After a quiet day on the island, boats started to arrive as Thursday was a public holiday (ascension day). Our quiet harbour was now full, in the morning a warden arrived to check everyone had paid. We had tried to pay online but the online system did not accept any of our cards or apps (a common problem in the Netherlands). The warden noted our details and asked us to pay when we returned to the mainland. The cost was around 15 euros and this allows you to moor at jetties all around Grevelingenmeer for 7 days.
We left and went to Bruinisse Marina a 20 minute trip. We wanted to visit a pharmacy, but most were closed and the only open one we could find was in Zierikzee about 8 miles away. Once safely in a berth we headed off to get the bus.
We found the pharmacy, the medication Judith wanted was only available with a prescription so we had to take an alternative (which did not really work). After we walked back in to the town. This is one of the oldest towns in Zeeland, you can see the ornate merchant’s houses dating back 400 years to a time when this area was still connected directly to the sea.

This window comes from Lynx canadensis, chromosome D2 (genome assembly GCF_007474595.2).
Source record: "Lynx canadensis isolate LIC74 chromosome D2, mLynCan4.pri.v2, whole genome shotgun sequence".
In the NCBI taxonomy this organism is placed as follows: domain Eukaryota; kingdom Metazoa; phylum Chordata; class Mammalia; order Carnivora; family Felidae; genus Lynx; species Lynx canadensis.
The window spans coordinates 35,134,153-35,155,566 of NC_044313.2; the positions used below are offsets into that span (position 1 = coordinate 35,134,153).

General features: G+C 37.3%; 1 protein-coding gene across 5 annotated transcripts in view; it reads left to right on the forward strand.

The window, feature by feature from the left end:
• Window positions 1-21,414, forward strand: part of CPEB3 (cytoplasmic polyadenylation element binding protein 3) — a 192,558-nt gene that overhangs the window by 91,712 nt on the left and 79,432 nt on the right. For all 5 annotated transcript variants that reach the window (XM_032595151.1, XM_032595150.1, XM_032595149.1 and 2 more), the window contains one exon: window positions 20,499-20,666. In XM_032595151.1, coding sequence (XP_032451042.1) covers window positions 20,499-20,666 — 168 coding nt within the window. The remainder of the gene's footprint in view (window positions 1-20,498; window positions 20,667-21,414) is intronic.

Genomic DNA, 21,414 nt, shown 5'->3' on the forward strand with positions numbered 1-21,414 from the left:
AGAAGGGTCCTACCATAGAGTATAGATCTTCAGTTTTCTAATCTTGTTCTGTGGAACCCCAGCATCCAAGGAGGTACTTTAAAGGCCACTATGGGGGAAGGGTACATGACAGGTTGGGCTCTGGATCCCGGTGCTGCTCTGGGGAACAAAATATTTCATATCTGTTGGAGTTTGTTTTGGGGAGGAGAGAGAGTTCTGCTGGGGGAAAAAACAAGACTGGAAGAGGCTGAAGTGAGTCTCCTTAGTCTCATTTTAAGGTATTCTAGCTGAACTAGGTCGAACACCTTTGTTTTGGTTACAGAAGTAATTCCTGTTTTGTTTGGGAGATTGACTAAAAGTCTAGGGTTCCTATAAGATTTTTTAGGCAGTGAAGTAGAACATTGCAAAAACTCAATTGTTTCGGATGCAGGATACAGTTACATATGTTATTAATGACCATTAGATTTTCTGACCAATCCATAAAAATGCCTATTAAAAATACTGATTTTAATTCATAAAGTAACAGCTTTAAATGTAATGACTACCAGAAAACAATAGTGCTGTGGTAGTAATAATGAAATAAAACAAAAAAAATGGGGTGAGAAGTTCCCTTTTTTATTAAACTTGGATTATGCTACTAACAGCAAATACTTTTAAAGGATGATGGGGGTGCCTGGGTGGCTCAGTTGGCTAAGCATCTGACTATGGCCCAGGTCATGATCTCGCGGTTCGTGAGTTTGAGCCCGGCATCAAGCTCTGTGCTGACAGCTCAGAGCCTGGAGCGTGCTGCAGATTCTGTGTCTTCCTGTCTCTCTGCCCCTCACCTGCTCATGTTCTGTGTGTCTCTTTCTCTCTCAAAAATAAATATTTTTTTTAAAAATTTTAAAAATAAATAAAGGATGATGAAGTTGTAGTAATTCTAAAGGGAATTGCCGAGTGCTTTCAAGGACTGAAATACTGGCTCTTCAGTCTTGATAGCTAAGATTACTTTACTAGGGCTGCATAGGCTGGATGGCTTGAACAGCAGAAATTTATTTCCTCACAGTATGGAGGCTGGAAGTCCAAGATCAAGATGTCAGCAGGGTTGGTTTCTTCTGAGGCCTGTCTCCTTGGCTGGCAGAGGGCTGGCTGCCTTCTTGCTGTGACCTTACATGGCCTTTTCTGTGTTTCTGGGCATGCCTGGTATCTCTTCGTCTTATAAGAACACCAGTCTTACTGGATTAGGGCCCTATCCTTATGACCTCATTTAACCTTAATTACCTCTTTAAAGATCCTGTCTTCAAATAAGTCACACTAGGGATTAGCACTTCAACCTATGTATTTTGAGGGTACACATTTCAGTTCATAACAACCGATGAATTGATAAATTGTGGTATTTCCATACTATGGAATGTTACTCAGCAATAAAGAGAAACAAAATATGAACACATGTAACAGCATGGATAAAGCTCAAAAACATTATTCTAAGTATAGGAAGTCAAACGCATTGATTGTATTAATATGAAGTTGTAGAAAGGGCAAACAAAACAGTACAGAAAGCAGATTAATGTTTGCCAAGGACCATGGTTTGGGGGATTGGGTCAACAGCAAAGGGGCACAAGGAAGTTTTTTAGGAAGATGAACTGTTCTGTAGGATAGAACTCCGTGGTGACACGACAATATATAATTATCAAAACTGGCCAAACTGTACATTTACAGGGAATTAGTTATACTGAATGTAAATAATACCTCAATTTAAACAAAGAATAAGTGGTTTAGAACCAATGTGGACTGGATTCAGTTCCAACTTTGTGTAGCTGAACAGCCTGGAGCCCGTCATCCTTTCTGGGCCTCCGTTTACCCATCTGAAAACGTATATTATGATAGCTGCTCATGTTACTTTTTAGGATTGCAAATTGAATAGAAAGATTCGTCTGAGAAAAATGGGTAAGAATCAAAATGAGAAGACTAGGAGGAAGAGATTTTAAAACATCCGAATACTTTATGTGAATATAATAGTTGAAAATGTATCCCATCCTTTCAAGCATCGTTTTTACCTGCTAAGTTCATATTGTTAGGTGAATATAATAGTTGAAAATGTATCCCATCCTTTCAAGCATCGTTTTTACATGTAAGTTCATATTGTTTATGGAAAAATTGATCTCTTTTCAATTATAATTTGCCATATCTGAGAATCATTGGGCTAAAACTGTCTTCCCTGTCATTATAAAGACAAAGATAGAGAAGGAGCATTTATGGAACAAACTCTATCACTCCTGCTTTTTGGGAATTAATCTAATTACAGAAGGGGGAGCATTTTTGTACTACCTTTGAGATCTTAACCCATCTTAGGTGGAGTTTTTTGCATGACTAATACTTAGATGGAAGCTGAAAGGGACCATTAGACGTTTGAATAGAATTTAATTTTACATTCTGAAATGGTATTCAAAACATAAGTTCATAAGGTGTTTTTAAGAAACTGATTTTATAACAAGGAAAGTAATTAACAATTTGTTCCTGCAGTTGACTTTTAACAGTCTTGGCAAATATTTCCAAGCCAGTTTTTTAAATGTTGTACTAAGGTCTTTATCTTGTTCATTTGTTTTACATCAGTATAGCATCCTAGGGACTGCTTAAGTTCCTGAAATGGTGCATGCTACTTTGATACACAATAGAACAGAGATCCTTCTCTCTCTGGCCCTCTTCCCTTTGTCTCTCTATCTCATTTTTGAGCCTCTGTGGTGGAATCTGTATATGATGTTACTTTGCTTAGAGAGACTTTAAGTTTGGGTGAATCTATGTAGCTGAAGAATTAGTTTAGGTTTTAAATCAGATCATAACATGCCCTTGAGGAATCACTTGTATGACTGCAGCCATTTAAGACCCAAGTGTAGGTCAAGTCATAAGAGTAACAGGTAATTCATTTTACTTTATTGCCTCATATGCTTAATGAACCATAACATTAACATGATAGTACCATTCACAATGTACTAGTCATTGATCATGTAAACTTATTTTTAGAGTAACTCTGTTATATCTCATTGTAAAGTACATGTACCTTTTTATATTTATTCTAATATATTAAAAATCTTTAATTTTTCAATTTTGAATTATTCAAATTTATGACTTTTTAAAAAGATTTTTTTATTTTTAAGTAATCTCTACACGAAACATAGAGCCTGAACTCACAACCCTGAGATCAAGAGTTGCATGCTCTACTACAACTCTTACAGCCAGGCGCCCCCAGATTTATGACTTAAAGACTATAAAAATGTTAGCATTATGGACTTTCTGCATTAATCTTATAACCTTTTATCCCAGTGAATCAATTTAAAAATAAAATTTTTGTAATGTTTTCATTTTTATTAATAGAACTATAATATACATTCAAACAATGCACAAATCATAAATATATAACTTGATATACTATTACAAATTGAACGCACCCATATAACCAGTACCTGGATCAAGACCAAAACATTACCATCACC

We took the opportunity whilst in the marina to shower and do the laundry before heading back to the nature reserve and another small harbour having now brought our seven day pass. The weather had turned colder and the winds picked up making the harbour a little uncomfortable. Also Judith was not feeling any better and we needed to try and find a doctor.
We headed up to Brouwershaven about an hour up the lake. The wind strengthened as we got out on the sea, we picked up a hitchhiker who sat on the outboard engine for at least 10 minutes as we made our way. We knew the harbour might be quite tight and manoeuvring might be interesting with strong winds, fortunately, once we were in the harbour it was quite sheltered also we had a berth alongside and it was not busy when we arrived.
Judith managed to see a doctor Monday afternoon and was prescribed some pills. It was too late to leave, so stayed a second night. Graham got his bike out and cycled to the Brouwersdam at the top of the lake and see the sea.
Tuesday morning we headed to a small harbour at the top of the lake next to Brouwersdam There was a small underpass through to the beach. We walked along the sand.
Wednesday we decided to leave Grevelingenmeer we had a good sail back down the lake and stopped at the island for lunch before making our way back through the lock and heading west along the river.
The inland seas of Zealand have all been created to reduce the risk of flooding. This area has been shaped by floods. The Elizabeth flood of 1421 to the North Sea floods of 1953 have changed the character of the area. Much of the land in the region lies below sea level and in a number of towns we found marks showing how high the sea had been in 1953. The Sea defences constructed after the 1953 have created the landscape we see today.